Why China?

Why China?The words “Chinese” and “medical tourism” in the same sentence might look strange, but major efforts are underway to secure China a significant and growing share of this lucrative market. Globally, medical tourism is booming. An estimated 6 million people travel internationally each year to seek medical treatment, with the sector estimated to be worth around US$100 billion in 2012, growing at an annual rate of 20-30%.

Many medical professionals believe that China can be competitive globally, given its advantageous healthcare prices. Heart surgeries cost around one tenth of US prices while hip or knee replacements in Shanghai are more than 70% cheaper than in the US.

Healthcare costs and the cost of medical insurance premiums in USA continue to escalate at an alarmingly rate. In addition, many medical and surgical procedures are no longer covered by insurance. This has made it imperative for Americans to seek alternative, affordable options for their healthcare treatments. One such option is medical tourism or traveling to foreign countries that offer exceptionally good medical services at amazingly affordable rates.

Today, more and more Americans fly out to China to get themselves treated in the high-tech Chinese hospitals at a fraction of costs demanded by hospitals in US. Hospitals and healthcare facilities in China often match or even surpass the quality of healthcare available in US-based hospitals. China also scores well when it comes to:

    High standards of healthcare technology Quality of services Low-waiting periods for most procedures Availability of medical personnel trained in Europe or the US Affordability of air travel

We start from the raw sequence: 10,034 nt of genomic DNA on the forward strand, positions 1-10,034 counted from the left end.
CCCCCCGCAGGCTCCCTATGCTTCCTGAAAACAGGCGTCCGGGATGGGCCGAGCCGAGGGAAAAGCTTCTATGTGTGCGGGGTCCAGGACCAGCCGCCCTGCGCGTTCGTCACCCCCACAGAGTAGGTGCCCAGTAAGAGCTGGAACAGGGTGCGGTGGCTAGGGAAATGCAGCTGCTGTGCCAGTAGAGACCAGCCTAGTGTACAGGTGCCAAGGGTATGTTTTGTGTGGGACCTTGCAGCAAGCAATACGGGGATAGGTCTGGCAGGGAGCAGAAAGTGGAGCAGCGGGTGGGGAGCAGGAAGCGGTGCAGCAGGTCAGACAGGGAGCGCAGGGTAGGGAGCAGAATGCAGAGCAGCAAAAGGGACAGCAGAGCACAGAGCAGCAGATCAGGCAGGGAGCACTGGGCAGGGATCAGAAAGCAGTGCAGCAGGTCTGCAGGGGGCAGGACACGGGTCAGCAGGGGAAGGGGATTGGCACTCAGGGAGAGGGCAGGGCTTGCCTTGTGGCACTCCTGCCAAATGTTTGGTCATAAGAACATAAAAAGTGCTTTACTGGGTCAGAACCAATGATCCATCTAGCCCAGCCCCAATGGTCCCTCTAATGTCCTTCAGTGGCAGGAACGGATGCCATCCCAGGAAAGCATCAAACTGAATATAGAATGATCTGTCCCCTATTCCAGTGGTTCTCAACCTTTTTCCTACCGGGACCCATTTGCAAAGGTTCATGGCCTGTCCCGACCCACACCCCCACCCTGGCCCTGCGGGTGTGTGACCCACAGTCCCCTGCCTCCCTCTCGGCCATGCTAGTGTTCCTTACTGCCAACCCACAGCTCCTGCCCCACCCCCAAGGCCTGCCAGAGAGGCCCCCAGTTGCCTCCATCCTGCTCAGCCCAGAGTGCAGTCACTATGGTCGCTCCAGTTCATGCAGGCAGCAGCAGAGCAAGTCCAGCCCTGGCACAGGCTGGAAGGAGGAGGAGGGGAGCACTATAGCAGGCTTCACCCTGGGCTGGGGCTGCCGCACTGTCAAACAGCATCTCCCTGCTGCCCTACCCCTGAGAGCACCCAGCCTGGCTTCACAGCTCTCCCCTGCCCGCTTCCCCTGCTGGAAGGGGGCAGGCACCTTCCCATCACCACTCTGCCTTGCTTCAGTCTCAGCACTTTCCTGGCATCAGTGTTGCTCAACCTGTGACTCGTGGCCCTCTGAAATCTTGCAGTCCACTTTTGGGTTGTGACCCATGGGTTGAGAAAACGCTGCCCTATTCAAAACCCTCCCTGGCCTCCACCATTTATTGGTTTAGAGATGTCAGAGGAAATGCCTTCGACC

Shanghai was among the first places in China to get serious about medical tourism. In June 2010, the Shanghai Medical Tourism Products and Promotion Platform was established with the support of local government agencies including health and tourism bureaus. The platform was soon able to bring together over 20 participating hospitals in the metropolis, handling patient inquiries online, helping contact hospitals that can offer the right treatment, and even arranging the entire trip. While it’s unclear how successful the initiative has been, the company that runs the platform cites around 100 inquiries a month, and says many patients from Argentina, for example, have been treated for cancer.

Shanghai East Hospital, located in the city’s financial centre, is one of the platform’s initiators. It treats about 50,000 foreign patients a year, although it’s uncertain how many of these have travelled to China for treatment. The platform’s websites list a dozen of wide-ranging treatments on offer, from cancer treatment to cosmetic surgery to fertility treatment.

Following Shanghai, Hainan Province in April this year published a plan to build a special zone for medical tourism, the first in the country. Some have also suggested that China promote its traditional Chinese medicine (TCM) to draw in medical tourists.

For example, Sanya TCM Hospital in Sanya, Hainan Province, has been promoting TCM therapies such as acupuncture, massage and cupping therapy to attract tourists. Since 2002, the hospital has received over 25,000 overseas patients, mainly from Russia and Central Asia. The program has proven so popular that the hospital last year set up a travel agency to help expand its medical tourism business.

Promoters of medical tourism, however, point to government regulations that allow public hospitals to set aside 10% of their medical resources to VIP services. Some of these VIP service resources, as well as private and foreign investments, could be introduced to further develop medical tourism.

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